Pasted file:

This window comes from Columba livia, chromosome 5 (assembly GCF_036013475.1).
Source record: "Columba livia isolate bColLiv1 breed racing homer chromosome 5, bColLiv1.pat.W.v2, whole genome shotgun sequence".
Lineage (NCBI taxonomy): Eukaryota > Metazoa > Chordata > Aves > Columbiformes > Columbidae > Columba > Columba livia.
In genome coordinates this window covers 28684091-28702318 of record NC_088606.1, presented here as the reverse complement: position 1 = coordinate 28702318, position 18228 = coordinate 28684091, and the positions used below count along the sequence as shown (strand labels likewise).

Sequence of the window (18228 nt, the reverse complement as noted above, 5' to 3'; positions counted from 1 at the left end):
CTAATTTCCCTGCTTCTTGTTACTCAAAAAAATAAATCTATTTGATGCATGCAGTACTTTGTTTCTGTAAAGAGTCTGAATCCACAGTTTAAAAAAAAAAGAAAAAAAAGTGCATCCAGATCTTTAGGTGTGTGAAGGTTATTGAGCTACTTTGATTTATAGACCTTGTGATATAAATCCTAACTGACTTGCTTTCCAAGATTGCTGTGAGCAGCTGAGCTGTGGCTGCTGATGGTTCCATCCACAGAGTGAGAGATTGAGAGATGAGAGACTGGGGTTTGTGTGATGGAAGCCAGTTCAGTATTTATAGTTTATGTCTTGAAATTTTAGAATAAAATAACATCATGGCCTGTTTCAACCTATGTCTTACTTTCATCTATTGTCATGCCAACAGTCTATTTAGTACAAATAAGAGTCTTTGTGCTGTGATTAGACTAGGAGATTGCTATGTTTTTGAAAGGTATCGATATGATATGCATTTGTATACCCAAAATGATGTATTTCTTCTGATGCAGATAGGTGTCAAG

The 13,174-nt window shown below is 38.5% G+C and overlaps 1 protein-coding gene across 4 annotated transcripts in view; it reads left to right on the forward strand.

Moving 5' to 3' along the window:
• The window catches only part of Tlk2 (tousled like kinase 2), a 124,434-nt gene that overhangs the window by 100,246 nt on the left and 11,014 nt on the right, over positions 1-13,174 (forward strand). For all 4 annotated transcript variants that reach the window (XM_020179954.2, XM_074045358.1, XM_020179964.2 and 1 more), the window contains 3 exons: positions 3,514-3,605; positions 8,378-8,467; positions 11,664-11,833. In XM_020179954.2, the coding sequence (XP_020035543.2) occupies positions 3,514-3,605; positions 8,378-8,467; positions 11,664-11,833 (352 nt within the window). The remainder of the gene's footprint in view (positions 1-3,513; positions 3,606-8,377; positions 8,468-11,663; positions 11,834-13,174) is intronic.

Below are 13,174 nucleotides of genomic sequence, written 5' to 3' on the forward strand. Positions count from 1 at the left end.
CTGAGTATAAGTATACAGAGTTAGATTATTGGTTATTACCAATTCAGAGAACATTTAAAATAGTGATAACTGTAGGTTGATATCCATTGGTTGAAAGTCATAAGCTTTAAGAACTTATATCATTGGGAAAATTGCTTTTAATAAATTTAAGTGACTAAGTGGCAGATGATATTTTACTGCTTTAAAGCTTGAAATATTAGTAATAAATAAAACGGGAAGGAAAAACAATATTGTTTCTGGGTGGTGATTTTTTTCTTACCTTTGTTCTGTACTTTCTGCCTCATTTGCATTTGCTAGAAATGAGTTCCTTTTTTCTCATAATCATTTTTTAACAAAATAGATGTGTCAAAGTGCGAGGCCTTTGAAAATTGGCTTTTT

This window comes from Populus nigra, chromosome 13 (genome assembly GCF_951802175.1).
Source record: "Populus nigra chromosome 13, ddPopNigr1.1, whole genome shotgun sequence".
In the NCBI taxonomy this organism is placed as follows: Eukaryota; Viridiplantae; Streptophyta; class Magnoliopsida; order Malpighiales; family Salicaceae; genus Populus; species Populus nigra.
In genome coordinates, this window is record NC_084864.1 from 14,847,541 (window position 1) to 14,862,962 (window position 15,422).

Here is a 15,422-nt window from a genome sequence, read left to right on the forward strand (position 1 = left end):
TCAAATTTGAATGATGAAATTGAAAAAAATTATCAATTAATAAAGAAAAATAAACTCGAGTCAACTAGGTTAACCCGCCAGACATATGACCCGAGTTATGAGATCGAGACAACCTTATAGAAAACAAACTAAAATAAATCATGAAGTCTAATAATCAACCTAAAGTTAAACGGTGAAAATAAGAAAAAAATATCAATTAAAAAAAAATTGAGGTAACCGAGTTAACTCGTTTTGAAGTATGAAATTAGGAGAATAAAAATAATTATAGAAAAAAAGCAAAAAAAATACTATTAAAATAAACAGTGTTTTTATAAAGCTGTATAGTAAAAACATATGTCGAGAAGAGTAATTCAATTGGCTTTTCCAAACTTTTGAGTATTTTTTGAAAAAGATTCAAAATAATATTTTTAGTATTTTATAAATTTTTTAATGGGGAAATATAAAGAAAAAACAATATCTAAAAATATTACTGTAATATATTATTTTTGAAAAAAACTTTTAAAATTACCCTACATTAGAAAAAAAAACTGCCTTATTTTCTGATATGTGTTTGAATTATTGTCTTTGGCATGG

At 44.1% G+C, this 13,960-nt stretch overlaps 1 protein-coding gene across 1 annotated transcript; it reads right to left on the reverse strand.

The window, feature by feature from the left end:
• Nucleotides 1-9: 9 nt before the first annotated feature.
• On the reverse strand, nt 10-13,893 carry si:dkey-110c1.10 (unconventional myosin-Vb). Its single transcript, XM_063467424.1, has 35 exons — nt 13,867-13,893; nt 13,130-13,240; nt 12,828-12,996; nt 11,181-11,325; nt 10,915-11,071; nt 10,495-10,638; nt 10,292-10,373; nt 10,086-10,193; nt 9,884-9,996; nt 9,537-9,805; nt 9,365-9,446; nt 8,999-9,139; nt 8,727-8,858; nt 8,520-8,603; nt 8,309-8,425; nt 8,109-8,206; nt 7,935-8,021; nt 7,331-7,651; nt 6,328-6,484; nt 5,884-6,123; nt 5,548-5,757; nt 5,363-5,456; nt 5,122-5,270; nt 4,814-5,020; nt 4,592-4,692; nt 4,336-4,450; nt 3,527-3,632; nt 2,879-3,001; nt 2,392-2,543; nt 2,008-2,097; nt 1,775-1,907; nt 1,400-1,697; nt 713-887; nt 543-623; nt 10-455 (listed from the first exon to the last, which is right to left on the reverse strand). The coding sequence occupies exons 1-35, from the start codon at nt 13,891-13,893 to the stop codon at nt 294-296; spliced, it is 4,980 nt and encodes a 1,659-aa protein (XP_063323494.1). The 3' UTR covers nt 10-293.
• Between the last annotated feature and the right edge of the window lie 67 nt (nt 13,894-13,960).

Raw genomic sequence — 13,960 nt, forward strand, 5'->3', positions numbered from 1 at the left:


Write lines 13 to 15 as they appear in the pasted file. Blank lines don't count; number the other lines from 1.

Source record: "Populus nigra chromosome 13, ddPopNigr1.1, whole genome shotgun sequence".
In the NCBI taxonomy this organism is placed as follows: Eukaryota; Viridiplantae; Streptophyta; class Magnoliopsida; order Malpighiales; family Salicaceae; genus Populus; species Populus nigra.
In genome coordinates, this window is record NC_084864.1 from 14,847,541 (window position 1) to 14,862,962 (window position 15,422).